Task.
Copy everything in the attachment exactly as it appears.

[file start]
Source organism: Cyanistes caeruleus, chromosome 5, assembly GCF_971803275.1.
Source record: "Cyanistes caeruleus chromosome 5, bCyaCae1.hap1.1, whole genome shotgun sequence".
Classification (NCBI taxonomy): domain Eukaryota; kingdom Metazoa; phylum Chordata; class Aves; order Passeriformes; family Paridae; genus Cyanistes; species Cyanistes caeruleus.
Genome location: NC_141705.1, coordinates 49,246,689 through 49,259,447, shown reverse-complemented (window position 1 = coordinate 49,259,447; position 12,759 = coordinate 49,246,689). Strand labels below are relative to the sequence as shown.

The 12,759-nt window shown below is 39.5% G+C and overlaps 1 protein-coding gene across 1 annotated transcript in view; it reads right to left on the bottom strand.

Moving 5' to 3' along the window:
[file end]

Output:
Source organism: Cyanistes caeruleus, chromosome 5, assembly GCF_971803275.1.
Source record: "Cyanistes caeruleus chromosome 5, bCyaCae1.hap1.1, whole genome shotgun sequence".
Classification (NCBI taxonomy): domain Eukaryota; kingdom Metazoa; phylum Chordata; class Aves; order Passeriformes; family Paridae; genus Cyanistes; species Cyanistes caeruleus.
Genome location: NC_141705.1, coordinates 49,246,689 through 49,259,447, shown reverse-complemented (window position 1 = coordinate 49,259,447; position 12,759 = coordinate 49,246,689). Strand labels below are relative to the sequence as shown.

The 12,759-nt window shown below is 39.5% G+C and overlaps 1 protein-coding gene across 1 annotated transcript in view; it reads right to left on the bottom strand.

Moving 5' to 3' along the window: